Some local holding in higher regard the foreign company from the US or Europe simply because it comes from there.
Second, you do at times find that some foreign companies are better here for certain tasks.
Maybe more expensive (though not always).
But more reliable, better customer service, less likely to scam you, decent quality in what they offer, etc.
For example, I'd be very hesitant to ever get my laptop fixed with one of the local shops that offer to do that simply because of the stories I've heard of them fucking it up, stealing your shit, etc.
Years ago when I had laptop problems more commonly, I'd loyally go to Best Buy to fix it because I just knew that there'd absolutely be no fuckery whatsoever.
What I pay is what I get and there's no bullshit.
Not saying you can't find a local shop to be fair with you but I just have less trust for them.
And so I can understand why some Latin Americans would also have a "brand loyalty" for the foreign company in some contexts.
Third, I'm not sure how to phrase this properly but I'll do my best: I believe Americans have more of a "fuck you, I'm independent" mindset than Latin Americans.
And that this type of mindset also produces other characteristics like being more distrusting of institutions, going for the product from some small business that doesn't have a name like Coca Cola or Nike, etc.
And that Latin Americans -- if we were to generalize -- have less of that on average than folks back home.
Again, this is all just very broad generalizations of one huge ass region and a big country like the US.
You got plenty of Latin Americans who don't have brand loyalty and reject it religiously and you got plenty of Americans who do have brand loyalty.
You get it's just a generalization.
Fourth, I'd wonder how much the local marketing and all the money bigger companies from the US or Europe can pour into that matters.
Obviously, if you have more money to market your services and expand across the city like Smart Fit, you can more easily take in more customers than the local 8.5 dollar barrio gym in Iztapalapa.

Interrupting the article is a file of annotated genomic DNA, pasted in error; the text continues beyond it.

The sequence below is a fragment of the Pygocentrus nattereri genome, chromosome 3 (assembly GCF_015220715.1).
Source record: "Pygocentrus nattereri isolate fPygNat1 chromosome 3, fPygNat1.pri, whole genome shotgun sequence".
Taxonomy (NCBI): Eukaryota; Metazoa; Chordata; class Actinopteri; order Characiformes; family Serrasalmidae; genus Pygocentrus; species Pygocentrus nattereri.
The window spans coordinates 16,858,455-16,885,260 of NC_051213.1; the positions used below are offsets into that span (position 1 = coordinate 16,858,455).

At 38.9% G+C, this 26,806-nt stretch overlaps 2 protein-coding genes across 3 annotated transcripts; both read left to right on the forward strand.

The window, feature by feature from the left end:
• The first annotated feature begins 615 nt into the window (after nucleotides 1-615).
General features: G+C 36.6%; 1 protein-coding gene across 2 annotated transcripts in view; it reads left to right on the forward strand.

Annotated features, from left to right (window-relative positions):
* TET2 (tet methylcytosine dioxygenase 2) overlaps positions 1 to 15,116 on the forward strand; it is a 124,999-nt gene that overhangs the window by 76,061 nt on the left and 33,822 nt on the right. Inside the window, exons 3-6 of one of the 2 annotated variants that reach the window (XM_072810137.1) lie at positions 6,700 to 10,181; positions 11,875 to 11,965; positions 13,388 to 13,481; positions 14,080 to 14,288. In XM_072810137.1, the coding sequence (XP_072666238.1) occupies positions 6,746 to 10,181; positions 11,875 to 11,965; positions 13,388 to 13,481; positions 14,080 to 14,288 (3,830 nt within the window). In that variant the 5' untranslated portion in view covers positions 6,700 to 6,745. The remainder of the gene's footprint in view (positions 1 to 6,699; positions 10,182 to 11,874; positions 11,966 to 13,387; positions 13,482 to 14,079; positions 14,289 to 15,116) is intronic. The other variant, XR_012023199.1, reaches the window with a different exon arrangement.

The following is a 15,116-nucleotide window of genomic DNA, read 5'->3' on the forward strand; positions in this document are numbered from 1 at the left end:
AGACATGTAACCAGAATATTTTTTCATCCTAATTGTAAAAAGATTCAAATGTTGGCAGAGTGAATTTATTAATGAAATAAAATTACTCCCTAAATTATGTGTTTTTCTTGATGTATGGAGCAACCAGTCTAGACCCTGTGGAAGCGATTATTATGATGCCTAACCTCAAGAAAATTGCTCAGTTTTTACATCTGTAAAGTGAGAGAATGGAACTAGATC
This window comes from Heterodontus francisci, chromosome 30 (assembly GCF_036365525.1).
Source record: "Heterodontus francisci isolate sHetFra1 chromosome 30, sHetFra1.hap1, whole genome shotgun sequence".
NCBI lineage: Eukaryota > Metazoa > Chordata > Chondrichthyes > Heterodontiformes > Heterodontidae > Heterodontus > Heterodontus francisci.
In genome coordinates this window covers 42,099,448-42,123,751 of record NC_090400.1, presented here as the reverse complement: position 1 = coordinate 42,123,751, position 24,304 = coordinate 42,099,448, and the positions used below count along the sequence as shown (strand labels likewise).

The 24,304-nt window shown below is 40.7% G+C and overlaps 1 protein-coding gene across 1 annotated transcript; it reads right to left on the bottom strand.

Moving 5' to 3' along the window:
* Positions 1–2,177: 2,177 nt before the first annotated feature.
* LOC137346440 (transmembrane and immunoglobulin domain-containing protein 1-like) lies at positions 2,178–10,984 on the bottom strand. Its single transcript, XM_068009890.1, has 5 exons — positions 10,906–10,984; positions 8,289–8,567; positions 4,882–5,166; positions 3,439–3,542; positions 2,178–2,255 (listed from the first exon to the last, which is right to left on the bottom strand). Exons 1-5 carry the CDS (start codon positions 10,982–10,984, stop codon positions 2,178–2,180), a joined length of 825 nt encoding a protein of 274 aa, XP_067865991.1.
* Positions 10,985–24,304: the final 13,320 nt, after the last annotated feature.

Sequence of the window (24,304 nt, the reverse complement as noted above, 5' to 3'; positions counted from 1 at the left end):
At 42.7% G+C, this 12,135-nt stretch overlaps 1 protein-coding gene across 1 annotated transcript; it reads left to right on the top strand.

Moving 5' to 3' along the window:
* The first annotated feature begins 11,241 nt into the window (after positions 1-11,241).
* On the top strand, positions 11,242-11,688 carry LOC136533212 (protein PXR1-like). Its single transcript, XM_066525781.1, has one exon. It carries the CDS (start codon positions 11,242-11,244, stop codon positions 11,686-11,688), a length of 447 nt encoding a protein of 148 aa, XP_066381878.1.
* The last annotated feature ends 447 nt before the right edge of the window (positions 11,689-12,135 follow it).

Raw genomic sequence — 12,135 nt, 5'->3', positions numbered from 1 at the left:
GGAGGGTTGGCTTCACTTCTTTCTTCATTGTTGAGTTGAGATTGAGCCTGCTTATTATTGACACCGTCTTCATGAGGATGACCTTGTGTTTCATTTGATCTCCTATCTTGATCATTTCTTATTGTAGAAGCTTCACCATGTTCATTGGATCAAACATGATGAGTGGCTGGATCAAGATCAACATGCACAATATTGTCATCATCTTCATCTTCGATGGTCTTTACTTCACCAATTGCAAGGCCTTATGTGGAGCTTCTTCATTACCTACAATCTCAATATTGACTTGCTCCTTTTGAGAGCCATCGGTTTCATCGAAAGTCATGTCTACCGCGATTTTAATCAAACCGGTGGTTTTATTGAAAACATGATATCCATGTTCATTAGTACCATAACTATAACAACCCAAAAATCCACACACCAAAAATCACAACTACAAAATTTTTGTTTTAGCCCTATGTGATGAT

And while you do have big businesses born in Mexico, most can't really compete with US big businesses that have a shit ton more money.
Fifth, going back to the third point, there might be cultural differences that I don't fully appreciate the details on when it comes to brand loyalty.
For example, this article here briefly discusses the topic at hand comparing brand loyalty in Latin America to the US and gives a casual mention to the importance of cultural changes.
"But before I left, one kind of emerging hipster value was to avoid big brands. Wearing clothes from local designers, eating food from small indie restaurants and buying from farmer’s markets was the direction all the cool kids were moving in. The political justification came in the form of the anti-corporate bestseller for far-left progressives, No Logo by Naomi Klein.
I never cared about the politics of it and I was never a hipster, but I did straddle that scene and some of it rubbed off on me. So imagine my horror when I arrived in Latin America to see how the general public drools over fairly pedestrian brands like Coca-Cola, Levi’s or Nestle. Even brands you wouldn’t expect like Caterpillar, Lee, Gillette, Pampers, Johnson & Johnson. In emerging markets, these are top-of-the-line products that have the public trust to charge a premium."
I can't comment though too much on that because I just don't understand it as much but I figured I'd mention it because it probably has importance.
Anyway, that's all I got to say.
Perhaps there are other points to mention but none come to mind right now at 1:51 AM.
Above all, it's just a certain detail you notice among SOME Latin Americans who have this brand loyalty to foreign companies from the US or Europe.
It is what it is.
If you got anything to add, drop a comment below.
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Thanks for reading.